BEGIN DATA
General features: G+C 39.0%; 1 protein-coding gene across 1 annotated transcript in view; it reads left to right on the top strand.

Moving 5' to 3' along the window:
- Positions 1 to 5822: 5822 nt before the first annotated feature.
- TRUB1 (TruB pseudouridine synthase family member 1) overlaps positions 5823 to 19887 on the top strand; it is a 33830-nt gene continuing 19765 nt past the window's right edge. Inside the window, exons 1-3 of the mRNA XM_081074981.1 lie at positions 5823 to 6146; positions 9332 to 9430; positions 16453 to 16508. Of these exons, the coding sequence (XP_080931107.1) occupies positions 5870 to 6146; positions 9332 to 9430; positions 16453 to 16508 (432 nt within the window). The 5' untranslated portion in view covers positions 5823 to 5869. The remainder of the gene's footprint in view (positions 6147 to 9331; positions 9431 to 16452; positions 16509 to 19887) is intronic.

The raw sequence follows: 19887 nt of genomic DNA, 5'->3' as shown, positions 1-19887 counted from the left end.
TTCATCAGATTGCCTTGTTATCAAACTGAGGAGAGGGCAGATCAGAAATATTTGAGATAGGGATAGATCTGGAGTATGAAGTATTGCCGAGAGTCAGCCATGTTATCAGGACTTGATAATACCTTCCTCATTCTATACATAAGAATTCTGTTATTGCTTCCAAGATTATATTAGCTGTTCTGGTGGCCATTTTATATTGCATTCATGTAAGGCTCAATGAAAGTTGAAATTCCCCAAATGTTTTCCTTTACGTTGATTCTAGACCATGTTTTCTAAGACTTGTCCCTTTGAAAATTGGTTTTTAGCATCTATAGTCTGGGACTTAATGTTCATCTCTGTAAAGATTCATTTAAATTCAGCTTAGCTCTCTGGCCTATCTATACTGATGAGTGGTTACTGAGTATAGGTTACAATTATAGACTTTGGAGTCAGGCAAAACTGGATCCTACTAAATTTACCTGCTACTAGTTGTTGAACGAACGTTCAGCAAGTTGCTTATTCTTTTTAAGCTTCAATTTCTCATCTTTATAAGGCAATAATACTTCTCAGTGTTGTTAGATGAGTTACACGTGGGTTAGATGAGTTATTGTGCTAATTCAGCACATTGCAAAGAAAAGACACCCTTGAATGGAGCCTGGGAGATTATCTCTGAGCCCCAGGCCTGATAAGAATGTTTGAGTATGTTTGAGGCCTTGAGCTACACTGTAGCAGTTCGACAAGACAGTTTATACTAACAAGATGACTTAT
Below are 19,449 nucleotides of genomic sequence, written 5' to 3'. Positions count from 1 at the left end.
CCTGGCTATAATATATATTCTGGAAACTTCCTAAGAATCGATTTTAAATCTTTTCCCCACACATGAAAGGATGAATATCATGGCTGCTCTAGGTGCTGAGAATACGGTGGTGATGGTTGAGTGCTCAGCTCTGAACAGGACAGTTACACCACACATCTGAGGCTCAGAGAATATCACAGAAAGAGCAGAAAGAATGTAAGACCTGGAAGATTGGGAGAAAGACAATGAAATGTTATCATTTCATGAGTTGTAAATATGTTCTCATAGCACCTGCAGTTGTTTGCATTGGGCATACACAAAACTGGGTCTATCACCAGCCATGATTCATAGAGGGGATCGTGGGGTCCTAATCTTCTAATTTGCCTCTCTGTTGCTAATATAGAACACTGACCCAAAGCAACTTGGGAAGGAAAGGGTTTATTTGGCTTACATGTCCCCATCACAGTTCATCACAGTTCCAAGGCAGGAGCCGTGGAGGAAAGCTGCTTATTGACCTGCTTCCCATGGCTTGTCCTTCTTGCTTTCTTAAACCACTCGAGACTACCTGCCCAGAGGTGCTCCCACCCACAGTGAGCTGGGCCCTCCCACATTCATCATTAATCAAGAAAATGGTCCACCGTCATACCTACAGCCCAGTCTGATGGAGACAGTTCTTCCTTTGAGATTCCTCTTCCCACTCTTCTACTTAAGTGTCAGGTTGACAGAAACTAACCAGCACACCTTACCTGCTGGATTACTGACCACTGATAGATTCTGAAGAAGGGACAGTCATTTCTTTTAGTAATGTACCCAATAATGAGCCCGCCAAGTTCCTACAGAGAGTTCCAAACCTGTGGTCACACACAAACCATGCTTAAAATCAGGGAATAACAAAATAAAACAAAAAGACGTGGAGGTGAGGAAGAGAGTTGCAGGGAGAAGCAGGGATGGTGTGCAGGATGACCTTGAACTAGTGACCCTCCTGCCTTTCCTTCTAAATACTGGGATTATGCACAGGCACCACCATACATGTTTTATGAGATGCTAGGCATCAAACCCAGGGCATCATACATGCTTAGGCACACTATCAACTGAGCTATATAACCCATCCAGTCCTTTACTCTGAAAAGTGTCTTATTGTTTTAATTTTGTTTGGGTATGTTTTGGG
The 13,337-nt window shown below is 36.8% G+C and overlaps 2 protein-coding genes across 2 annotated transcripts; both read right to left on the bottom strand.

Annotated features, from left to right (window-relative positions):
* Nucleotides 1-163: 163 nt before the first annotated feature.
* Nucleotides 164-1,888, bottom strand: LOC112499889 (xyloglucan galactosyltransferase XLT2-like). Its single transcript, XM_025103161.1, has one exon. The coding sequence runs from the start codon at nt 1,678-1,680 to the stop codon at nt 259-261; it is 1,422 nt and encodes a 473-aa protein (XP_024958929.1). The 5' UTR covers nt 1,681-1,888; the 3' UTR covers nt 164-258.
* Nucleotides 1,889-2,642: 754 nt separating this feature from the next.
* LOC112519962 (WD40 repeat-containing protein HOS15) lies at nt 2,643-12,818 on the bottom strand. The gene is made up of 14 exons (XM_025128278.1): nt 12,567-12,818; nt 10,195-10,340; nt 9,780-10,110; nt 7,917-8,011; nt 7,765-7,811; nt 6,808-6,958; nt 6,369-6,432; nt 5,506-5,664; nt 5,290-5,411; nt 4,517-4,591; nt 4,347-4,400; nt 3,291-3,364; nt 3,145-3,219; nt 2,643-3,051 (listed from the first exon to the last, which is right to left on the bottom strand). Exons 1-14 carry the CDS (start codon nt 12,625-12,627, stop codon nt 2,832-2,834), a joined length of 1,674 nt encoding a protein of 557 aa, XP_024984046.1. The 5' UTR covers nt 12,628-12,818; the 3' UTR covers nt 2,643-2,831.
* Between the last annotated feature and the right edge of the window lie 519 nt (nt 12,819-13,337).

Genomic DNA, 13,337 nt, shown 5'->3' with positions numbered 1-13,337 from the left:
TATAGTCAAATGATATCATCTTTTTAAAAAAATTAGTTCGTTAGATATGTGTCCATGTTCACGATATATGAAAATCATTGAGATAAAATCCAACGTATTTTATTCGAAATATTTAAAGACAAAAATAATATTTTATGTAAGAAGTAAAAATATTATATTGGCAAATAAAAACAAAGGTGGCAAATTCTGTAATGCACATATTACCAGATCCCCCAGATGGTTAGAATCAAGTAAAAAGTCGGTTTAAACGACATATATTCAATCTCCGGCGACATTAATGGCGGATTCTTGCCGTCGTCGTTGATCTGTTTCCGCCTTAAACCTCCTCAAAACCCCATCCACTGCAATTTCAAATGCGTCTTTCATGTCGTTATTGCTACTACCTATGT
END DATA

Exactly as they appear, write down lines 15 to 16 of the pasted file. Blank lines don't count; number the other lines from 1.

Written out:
* Between the last annotated feature and the right edge of the window lie 519 nt (nt 12,819-13,337).

Genomic DNA, 13,337 nt, shown 5'->3' with positions numbered 1-13,337 from the left: